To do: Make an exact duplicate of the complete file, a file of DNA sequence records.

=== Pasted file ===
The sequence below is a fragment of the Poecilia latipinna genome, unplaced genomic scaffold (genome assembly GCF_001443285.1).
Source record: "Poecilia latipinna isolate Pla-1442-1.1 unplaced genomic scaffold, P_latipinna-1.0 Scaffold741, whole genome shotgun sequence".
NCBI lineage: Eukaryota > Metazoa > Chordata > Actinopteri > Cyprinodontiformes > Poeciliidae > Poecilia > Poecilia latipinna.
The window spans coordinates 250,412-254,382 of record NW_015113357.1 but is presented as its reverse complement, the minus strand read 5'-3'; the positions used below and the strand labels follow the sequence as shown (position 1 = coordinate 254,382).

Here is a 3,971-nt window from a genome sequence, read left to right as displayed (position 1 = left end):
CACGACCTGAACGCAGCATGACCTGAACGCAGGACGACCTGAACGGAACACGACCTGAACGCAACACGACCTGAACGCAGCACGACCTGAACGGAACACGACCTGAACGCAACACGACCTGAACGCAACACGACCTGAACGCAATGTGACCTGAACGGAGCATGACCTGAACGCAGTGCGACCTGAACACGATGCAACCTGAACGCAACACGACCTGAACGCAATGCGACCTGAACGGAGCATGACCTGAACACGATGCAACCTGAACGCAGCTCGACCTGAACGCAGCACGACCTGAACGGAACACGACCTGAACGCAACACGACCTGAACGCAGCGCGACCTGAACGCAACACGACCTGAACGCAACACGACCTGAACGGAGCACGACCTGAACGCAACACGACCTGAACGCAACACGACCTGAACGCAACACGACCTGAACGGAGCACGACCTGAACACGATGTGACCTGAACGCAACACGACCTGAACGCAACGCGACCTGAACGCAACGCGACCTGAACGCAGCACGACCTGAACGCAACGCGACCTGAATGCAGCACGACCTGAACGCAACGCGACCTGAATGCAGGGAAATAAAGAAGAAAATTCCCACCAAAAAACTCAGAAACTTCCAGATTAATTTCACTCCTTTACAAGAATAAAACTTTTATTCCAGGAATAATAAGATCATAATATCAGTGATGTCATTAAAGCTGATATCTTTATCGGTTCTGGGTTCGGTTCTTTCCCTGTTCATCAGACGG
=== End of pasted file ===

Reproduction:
The sequence below is a fragment of the Poecilia latipinna genome, unplaced genomic scaffold (genome assembly GCF_001443285.1).
Source record: "Poecilia latipinna isolate Pla-1442-1.1 unplaced genomic scaffold, P_latipinna-1.0 Scaffold741, whole genome shotgun sequence".
NCBI lineage: Eukaryota > Metazoa > Chordata > Actinopteri > Cyprinodontiformes > Poeciliidae > Poecilia > Poecilia latipinna.
The window spans coordinates 250,412-254,382 of record NW_015113357.1 but is presented as its reverse complement, the minus strand read 5'-3'; the positions used below and the strand labels follow the sequence as shown (position 1 = coordinate 254,382).

Here is a 3,971-nt window from a genome sequence, read left to right as displayed (position 1 = left end):
CACGACCTGAACGCAGCATGACCTGAACGCAGGACGACCTGAACGGAACACGACCTGAACGCAACACGACCTGAACGCAGCACGACCTGAACGGAACACGACCTGAACGCAACACGACCTGAACGCAACACGACCTGAACGCAATGTGACCTGAACGGAGCATGACCTGAACGCAGTGCGACCTGAACACGATGCAACCTGAACGCAACACGACCTGAACGCAATGCGACCTGAACGGAGCATGACCTGAACACGATGCAACCTGAACGCAGCTCGACCTGAACGCAGCACGACCTGAACGGAACACGACCTGAACGCAACACGACCTGAACGCAGCGCGACCTGAACGCAACACGACCTGAACGCAACACGACCTGAACGGAGCACGACCTGAACGCAACACGACCTGAACGCAACACGACCTGAACGCAACACGACCTGAACGGAGCACGACCTGAACACGATGTGACCTGAACGCAACACGACCTGAACGCAACGCGACCTGAACGCAACGCGACCTGAACGCAGCACGACCTGAACGCAACGCGACCTGAATGCAGCACGACCTGAACGCAACGCGACCTGAATGCAGGGAAATAAAGAAGAAAATTCCCACCAAAAAACTCAGAAACTTCCAGATTAATTTCACTCCTTTACAAGAATAAAACTTTTATTCCAGGAATAATAAGATCATAATATCAGTGATGTCATTAAAGCTGATATCTTTATCGGTTCTGGGTTCGGTTCTTTCCCTGTTCATCAGACGG